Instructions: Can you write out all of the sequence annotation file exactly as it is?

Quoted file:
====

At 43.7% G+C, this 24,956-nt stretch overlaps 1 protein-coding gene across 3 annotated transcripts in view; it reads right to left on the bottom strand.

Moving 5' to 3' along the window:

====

At 43.7% G+C, this 24,956-nt stretch overlaps 1 protein-coding gene across 3 annotated transcripts in view; it reads right to left on the bottom strand.

Moving 5' to 3' along the window: